Trying to project out this trade in the long run is where things get cloudier. Gudbranson is likely much closer to his peak than McCann is (and of course the draft picks, as well). Does he have more to give offensively? Probably not – over 300 regular season games, he has shown that his game does have limitations. He makes a decent first pass, but he isn’t going to set assist records any time soon. What kind of player will McCann develop into? A 30+ goal scorer? A 20-25-goal secondary support player? That remains to be seen.
A few other factors that need to be taken into consideration – the salary cap ramifications and the potential for an expansion draft. Florida may have made this trade in part to mitigate any future risks with an expansion draft – as it is very likely they would have had to leave a very good young defenseman unprotected. And with regards to the salary cap, this trade could also be viewed as another example of a big market team (Vancouver) being able to pay a player what he is asking for (Gudbranson) more easily than a small market team (Florida). Rumor has it that Gudbranson recently turned down a long-term, big-money extension from Florida a few weeks ago, before signing a one-year deal. McCann gives the Panthers two more years of cost control, while the Canucks will likely want – and need – to lock up their new defenseman to a lengthy – and expensive – new deal in the coming weeks and months.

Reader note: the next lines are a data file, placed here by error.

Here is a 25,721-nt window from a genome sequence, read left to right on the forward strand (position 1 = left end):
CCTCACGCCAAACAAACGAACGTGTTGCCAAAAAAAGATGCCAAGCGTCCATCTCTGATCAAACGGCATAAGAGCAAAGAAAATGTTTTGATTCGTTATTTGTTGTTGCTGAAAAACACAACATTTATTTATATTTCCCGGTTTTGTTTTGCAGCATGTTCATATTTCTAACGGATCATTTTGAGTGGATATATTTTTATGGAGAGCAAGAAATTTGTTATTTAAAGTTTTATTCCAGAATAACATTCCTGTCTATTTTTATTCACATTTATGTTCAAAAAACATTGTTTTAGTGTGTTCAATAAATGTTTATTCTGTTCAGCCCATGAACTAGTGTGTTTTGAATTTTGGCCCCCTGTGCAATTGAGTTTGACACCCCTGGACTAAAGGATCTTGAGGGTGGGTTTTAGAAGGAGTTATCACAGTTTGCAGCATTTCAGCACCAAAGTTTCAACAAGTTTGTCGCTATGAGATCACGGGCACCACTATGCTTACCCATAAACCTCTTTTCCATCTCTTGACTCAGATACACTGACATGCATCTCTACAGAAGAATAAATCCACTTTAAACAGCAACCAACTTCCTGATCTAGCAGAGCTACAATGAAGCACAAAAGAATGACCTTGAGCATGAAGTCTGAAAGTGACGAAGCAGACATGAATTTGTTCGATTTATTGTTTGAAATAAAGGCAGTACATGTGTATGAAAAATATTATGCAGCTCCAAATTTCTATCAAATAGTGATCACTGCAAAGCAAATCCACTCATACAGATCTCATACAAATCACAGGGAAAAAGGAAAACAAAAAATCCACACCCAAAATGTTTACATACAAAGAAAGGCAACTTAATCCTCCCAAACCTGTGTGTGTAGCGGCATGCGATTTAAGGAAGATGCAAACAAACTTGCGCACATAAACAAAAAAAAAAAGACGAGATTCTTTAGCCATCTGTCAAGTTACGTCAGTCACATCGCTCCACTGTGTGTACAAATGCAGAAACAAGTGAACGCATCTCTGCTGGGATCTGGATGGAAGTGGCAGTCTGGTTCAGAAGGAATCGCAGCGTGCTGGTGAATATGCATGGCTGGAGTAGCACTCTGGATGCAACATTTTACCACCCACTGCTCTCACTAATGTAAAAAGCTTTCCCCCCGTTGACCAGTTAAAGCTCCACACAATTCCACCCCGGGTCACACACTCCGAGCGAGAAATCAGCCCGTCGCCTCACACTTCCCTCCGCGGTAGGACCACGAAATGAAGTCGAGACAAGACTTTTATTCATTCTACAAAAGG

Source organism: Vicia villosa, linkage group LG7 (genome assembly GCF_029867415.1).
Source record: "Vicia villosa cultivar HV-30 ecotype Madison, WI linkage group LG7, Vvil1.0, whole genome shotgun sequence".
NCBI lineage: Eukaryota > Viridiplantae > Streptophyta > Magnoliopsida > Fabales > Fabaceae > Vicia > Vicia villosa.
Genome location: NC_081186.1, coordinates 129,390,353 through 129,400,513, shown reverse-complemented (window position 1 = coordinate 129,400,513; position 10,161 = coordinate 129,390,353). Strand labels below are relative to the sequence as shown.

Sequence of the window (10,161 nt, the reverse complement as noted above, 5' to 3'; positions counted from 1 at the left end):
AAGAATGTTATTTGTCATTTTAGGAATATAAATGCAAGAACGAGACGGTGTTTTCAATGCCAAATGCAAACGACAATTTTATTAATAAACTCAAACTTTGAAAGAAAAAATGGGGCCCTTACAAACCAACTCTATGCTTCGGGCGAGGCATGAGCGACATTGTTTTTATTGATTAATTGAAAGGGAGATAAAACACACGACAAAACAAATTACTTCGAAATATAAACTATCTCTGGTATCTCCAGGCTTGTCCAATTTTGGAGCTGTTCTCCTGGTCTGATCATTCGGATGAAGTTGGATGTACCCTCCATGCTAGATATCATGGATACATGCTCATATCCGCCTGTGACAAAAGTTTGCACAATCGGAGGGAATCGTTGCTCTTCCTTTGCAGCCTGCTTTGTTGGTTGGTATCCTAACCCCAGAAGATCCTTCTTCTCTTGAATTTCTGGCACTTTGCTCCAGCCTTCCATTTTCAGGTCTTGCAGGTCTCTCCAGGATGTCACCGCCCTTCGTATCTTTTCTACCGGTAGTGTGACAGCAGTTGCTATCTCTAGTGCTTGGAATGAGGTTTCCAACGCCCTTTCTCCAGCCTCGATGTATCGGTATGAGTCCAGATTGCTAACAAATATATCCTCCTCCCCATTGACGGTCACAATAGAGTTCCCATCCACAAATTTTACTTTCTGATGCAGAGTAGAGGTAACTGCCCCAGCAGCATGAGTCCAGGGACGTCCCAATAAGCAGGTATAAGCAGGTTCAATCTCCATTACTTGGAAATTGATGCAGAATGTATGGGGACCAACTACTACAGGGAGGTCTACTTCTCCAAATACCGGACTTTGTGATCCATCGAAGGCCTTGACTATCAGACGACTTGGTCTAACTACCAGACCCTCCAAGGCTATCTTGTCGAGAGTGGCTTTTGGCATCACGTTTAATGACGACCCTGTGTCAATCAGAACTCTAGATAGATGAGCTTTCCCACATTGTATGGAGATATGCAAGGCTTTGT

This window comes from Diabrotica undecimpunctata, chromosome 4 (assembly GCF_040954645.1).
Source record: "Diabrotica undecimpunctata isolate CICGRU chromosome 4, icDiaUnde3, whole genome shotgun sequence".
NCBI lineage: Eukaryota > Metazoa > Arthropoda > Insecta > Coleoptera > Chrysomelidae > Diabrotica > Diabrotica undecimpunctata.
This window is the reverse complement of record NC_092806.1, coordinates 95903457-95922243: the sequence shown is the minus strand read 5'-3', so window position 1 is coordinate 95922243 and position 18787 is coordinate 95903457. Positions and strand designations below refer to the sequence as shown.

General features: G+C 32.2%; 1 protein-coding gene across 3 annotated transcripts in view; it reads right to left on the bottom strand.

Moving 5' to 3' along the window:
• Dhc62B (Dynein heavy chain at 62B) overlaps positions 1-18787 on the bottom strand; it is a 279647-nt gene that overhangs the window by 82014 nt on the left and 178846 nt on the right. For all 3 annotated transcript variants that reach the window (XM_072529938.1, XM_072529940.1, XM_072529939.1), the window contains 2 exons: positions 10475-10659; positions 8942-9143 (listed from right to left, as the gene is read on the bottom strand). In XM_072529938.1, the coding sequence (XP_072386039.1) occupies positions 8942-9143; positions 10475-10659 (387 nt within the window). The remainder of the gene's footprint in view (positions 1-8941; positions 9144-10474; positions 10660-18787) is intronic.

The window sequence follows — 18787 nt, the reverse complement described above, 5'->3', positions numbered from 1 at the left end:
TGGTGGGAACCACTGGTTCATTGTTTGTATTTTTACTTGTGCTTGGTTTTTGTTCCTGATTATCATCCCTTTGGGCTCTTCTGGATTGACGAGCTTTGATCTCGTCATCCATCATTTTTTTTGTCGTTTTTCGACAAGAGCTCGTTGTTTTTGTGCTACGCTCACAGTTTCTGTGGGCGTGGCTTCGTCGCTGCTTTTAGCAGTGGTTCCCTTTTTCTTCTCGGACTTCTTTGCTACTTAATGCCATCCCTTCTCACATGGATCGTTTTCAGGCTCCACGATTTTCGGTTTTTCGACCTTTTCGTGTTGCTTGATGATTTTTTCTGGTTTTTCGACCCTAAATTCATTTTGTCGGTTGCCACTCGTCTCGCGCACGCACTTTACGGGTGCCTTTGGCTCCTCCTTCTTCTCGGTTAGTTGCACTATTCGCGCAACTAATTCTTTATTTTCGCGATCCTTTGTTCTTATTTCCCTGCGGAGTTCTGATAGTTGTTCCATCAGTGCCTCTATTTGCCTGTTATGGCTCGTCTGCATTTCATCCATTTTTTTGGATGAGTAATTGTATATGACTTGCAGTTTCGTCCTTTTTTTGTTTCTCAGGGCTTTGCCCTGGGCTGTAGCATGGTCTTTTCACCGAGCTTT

Supply and Demand
Looking at this trade from a league-wide level, it becomes clearer that the Canucks gave up similar in value to what other teams have given up for defensemen. Especially defensemen who learned to play hockey with their right hands on the bottom part of the stick. Right-shooting defensemen who can play a regular shift have become arguably the most important commodity in hockey. Boston recently signed Kevan Miller, a solid - and right-shooting – depth defenseman to a $10 million contract. There isn’t much available on the open market this summer.
When there isn’t much supply, and the demand is strong (as it always is for defensemen in the NHL), you get a seller’s market. If Vancouver didn’t step up to meet Florida’s demands, there likely would have been another half-dozen teams prepared to put together comparable packages for Gudbranson.
As mentioned above, trying to evaluate this trade right now is a fool’s errand. Gudbranson isn’t a favorite of many in the analytics world. Benning has made it quite clear that he makes his decisions with his eyes first and with the numbers second. It remains to be seen if that will be a winning approach, but he hasn’t wavered from it.
So much development is left for every player in this trade. What happens if Gudbranson becomes Vancouver’s next captain, and endears himself to the organization and fan base with tough, honest play, and the ability to log heavy minutes in the sumo wrestler-heavy Pacific Division? What happens if and when McCann figures out his confidence and consistency and uses his laser wrist shot to terrorize opposing goalies 30 or 40 times per season? What if neither happen?
This trade will also serve as another great example to evaluate the merits of a balanced approach and an analytics approach. Florida has made several front office changes this off-season to bring about a stronger focus on data and statistics, while the Canucks and their current regime are moving in the other direction. Benning reminded people a few days ago that Boston didn’t utilize analytics in 2011 when they won the Stanley Cup, while many other successful teams in recent years – Chicago in particular – lean heavily on data and advanced metrics to evaluate player performance.
One thing with this deal is for certain – the Canucks are a better team today than they were yesterday, and they added a valuable commodity to their roster. Any other analysis will just have to wait.